Let’s take a look at what makes carbonated water bubbly. When pressurized carbon dioxide is dissolved in potable (drinking) water, the resulting carbonic acid creates bubbles. As the pressure is released – such as when a bottle or can is opened – the carbon dioxide bubbles up and out of the water. The fizzy sensation we feel when drinking a carbonated beverage is the bubbling of carbonic acid on our tongues!

 

1. Sparkling Mineral Water Is Naturally Carbonated

For centuries, naturally carbonated mineral spring waters have brought healing and effervescent enjoyment to those who drink it. Sparkling mineral water results from a natural carbonation process within a spring or well. When the water source is deep enough, volcanic carbonic acid permeates the water, creating a subterranean carbonation process.

Bottling and distribution of natural spring sparkling water began in Germany in the late 18th century, helping to spread the popularity of bubbly water to America and around the world.

 

2. Club Soda Is Salted Seltzer Water

By developing a method to infuse water with carbon dioxide, 18th century English chemist Joseph Priestley invented artificially carbonated water. Fellow chemist Richard Bewley learned that adding sodium carbonate to the infusion increased the water’s absorption of carbon dioxide – thus enhancing its carbonation.

Carbonating water with pressurized carbon dioxide creates seltzer water – named after the sparkling-spring-rich town of Selters in Germany. Adding sodium and other flavoring minerals to seltzer water creates club soda. The term “soda” refers to the sodium content of carbonated water. After World War II, the term “soda water” fell out of popular use – today, “soda” is most commonly associated with heavily sweetened soft drinks.

Mineral salts like sodium bicarbonate, sodium citrate, disodium phosphate, and sodium chloride are added to club soda for taste. The amount of added sodium is small, providing more of a hint of its taste, rather than a full flavor. No one wants to drink water that tastes like salt – carbonated or not!

Due to its mineral content, sparkling mineral water is closer to club soda than to seltzer water. Without any additives, mineral or otherwise, carbonated water is simply seltzer water.

 

3. Tonic Water Was Created to Mask Its Defining Ingredient

As a carbonated mineral water, tonic water is like club soda, but with sugar and quinine added for flavor. Quinine’s anti-malarial properties made it a popular medicine in tropical regions of the 19th century British Empire. Mixed with sweetened carbonated water (and a splash of gin), quinine became more palatable. Over time, the tonic water formula was refined, with lower levels of the bitter quinine, and higher levels of sugar and sodium.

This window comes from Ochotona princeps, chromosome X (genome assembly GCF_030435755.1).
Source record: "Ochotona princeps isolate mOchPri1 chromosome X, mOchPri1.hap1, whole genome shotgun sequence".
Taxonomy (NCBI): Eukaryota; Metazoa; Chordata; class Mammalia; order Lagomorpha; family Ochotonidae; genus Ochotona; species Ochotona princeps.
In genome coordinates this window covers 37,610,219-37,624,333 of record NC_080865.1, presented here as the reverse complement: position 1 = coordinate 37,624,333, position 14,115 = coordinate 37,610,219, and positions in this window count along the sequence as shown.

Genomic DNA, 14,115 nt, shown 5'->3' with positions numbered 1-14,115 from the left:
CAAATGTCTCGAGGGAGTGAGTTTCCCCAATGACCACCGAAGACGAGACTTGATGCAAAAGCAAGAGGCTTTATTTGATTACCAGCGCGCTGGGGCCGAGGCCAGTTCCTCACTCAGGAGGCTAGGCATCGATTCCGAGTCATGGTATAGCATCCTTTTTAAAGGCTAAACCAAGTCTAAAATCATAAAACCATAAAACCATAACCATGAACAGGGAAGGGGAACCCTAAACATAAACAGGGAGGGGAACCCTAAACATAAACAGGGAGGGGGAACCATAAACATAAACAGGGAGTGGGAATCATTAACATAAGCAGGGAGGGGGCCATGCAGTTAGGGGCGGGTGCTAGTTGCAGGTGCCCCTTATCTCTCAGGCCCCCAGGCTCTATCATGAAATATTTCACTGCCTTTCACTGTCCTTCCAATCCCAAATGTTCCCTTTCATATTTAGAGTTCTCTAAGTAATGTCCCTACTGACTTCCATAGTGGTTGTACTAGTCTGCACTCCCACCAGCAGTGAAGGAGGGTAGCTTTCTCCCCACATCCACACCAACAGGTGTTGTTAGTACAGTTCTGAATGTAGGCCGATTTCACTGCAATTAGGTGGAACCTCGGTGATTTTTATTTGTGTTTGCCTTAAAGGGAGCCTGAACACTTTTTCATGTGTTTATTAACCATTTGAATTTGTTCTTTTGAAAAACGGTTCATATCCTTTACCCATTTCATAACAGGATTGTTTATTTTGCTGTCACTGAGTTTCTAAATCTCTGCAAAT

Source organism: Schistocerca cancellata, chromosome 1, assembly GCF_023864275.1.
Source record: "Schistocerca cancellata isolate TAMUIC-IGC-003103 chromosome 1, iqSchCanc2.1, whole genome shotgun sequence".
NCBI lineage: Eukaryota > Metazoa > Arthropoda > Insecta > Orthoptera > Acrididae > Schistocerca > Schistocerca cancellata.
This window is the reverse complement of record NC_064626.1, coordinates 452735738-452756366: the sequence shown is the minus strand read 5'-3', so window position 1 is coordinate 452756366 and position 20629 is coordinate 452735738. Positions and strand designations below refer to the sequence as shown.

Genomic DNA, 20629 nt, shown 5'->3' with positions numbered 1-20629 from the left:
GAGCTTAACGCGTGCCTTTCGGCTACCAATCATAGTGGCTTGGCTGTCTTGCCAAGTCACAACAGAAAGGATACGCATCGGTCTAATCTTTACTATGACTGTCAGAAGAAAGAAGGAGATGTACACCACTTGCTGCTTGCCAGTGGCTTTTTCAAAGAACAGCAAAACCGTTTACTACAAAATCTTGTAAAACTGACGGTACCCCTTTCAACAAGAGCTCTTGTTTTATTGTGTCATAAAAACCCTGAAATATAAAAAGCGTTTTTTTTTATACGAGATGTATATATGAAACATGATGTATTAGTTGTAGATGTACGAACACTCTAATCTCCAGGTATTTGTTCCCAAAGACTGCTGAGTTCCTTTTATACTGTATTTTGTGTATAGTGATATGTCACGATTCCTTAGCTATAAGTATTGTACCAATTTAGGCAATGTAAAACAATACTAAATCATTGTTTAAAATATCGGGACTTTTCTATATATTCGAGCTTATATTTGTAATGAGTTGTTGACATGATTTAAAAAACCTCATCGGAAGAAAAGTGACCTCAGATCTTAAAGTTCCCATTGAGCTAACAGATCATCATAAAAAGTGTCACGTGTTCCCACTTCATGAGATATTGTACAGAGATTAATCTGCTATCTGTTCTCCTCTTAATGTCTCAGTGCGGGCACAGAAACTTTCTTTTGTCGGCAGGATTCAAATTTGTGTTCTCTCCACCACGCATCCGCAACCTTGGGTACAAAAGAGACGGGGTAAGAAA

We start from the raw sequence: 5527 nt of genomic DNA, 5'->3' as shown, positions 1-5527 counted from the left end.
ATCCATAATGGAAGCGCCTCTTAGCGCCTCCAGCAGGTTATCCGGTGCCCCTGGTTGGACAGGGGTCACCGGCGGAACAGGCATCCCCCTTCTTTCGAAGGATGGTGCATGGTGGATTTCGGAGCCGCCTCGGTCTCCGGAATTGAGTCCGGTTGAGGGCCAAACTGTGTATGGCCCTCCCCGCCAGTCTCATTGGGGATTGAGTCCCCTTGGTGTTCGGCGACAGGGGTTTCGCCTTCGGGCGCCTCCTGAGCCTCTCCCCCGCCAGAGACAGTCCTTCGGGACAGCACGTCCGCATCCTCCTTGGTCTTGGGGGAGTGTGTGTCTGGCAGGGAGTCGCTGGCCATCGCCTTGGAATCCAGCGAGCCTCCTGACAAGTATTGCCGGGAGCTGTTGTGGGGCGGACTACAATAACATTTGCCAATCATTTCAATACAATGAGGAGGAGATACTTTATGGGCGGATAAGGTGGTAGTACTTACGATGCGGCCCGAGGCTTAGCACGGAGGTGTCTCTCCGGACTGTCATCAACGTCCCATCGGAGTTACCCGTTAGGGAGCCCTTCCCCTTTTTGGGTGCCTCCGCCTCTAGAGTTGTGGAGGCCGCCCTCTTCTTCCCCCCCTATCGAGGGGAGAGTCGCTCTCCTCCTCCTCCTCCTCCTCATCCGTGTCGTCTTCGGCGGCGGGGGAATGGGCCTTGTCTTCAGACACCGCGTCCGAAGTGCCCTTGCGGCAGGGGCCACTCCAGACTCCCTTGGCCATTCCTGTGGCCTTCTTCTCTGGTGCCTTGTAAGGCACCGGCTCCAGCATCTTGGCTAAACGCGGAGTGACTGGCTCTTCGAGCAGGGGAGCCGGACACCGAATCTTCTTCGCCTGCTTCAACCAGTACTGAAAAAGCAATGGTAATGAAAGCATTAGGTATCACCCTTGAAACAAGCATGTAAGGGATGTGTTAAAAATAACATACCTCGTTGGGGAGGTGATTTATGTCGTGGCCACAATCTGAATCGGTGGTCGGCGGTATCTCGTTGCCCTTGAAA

The word “tonic” connotes a substance with medicinal properties. While tonic water is no longer consumed as medicine, its popularity as a mixer remains high. The unique bitter flavor of tonic water comes from its quinine content – the very flavor the tonic was initially meant to hide!

 

4. Glass Is Better For Bubbles Than Plastic

Because plastic is more permeable than glass, carbonated beverages retain their fizz longer in a glass container than in a plastic container. Also, because glass is flavorless, it has no effect on the taste of a beverage. Carbon dioxide reacts differently to plastic, changing the way bubbles form in a plastic bottle or cup. Carbonated beverages in glass bottles tend to hold their carbonation longer than those in plastic bottles. Depending on the beverage, plastic can also affect the taste of the liquid it holds.

Something fun to try: if your favorite carbonated drink is available in both glass and plastic bottles, try taking a taste test. Is there a difference between the two? Do the bubbles taste different? If possible, put a soda fountain version of the same drink to the test. Varying carbonation levels – and container materials – can have surprising effects on the taste our favorite sparking drinks.

 

5. Bubble Size Affects Bubble Flavor

The mineral content of carbonated water affects its bubble content – due to the way carbon dioxide interacts with mineral additives. Because of how our taste buds react to carbonic acid, smaller bubbles taste different than bigger bubbles. Carbonation levels also have a direct influence on how we taste the flavoring additives in soft drinks. And, as anyone who’s made a mess while opening a shaken can or bottle of soda pop knows, changing pressure has its own effect on bubble concentration.

How much carbonation makes a bubbly drink taste just right? What’s the perfect level of sparkle for optimal flavor? No matter which sparkling beverage is your favorite, the magic ingredient is always carbon dioxide.

Bonus Fact: a “soft” drink is a non-alcoholic carbonated drink – as opposed to a “hard” carbonated drink, containing alcohol. Non-alcoholic carbonated drinks grew in popularity during and after the Prohibition era. Prior to Prohibition, seltzer water and soda water were consumed mainly as mixers for alcohol. The dawn of the soda fountain – and heavily sweetened bubbly waters – ushered in the era of soda pop.

Contact CalOx to learn more about the beverage-enhancing qualities of pressurized carbon dioxide.